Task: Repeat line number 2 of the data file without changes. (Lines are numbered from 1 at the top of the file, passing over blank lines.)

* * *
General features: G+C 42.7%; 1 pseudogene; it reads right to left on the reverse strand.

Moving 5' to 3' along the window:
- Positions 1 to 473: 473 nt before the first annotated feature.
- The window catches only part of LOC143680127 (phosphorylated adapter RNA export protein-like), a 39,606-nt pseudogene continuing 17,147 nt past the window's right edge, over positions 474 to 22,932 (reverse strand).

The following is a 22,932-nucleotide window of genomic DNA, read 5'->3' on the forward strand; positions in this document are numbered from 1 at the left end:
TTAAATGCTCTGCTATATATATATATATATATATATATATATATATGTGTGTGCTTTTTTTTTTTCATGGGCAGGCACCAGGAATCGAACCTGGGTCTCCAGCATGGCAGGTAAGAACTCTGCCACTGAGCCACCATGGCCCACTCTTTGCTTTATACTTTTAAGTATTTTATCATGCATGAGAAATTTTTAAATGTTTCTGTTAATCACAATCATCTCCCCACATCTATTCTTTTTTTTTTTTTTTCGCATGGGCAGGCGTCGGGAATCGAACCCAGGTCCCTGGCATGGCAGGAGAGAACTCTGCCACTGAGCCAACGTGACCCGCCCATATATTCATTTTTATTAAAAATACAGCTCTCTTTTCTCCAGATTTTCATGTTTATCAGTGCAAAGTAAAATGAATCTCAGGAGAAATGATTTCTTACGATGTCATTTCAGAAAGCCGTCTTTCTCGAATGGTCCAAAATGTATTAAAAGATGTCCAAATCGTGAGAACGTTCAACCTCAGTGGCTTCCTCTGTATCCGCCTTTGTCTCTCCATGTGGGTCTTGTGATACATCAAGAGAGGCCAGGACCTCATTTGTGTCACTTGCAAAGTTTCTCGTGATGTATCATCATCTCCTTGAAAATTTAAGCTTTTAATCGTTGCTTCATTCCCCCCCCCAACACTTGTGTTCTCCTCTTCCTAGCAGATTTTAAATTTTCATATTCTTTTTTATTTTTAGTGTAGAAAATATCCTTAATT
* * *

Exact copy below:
Moving 5' to 3' along the window: